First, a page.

In a tiny kitchen, counter space is a luxury and clutter is your enemy. Bare counters are pleasing to the eye and functional for folding laundry, unpacking groceries and food prep. Bulky appliances such as microwaves, toaster ovens and coffee machines will quickly consume your counters.

So how do you declutter your counters in a tiny kitchen?

1). Eliminate any gadget that isn’t essential to your daily life. Ask yourself, do I really need a microwave? Do I need it enough to sacrifice the counter space? Do I need it enough to power it with electricity, which might limit my ability to be off-grid? Or, would it be simpler to warm my food on the stove? Key word: SIMPLER. Tiny living is about living a simpler, more fulfilling life. So keep it simple, and try not to overfill your space.

kitchen

Tiny House GJ's Kitchen, which consists of a sink and a 3-burner stove.

2).  Own gadgets / appliances that serve multiple purposes. For example, choose a pot lid that doubles as a strainer. Do you really need a tea kettle (an item that only serves one purpose), or will a pot of boiling water suffice?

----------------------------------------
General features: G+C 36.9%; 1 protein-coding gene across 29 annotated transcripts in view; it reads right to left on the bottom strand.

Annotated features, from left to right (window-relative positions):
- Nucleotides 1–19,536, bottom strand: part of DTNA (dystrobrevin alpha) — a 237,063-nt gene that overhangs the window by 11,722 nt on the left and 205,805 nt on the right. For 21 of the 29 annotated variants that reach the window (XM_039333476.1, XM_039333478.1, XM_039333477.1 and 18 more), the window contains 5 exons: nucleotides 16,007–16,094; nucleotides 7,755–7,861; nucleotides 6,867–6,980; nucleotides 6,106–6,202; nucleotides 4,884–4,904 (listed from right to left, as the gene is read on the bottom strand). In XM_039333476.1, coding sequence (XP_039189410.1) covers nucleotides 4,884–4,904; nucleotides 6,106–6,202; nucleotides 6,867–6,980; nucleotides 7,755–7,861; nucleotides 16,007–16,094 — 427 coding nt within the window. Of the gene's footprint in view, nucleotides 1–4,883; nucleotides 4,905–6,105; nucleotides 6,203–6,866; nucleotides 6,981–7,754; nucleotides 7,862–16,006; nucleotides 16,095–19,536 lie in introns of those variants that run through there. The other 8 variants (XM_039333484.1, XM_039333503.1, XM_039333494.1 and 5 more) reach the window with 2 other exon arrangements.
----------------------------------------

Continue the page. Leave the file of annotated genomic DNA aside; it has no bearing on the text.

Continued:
3). Consider alternative appliances that consume less space. For example, this AeroPress can be used to make coffee instead of a standard machine. The AeroPress uses zero electricity and is only a fraction of the size of regular coffee machine. As a bonus, the paper filters are tiny and more compact for storage. Consider a french press too!

4). Store “pretty” items high. Having high shelves or hangings baskets can clear your counters and harness the underutilized space above your eye-line. Put your “pretty” items, such as festive plates, wine glasses or Grandma’s pasta maker on a display shelf to double as art. Store your fruits and veggies in a hanging basket. Mount a floating dish rack over your sink. Hang your pots and pans from ceiling hooks

Brittany's Kitchen. Notice the use of the ceiling space & open shelving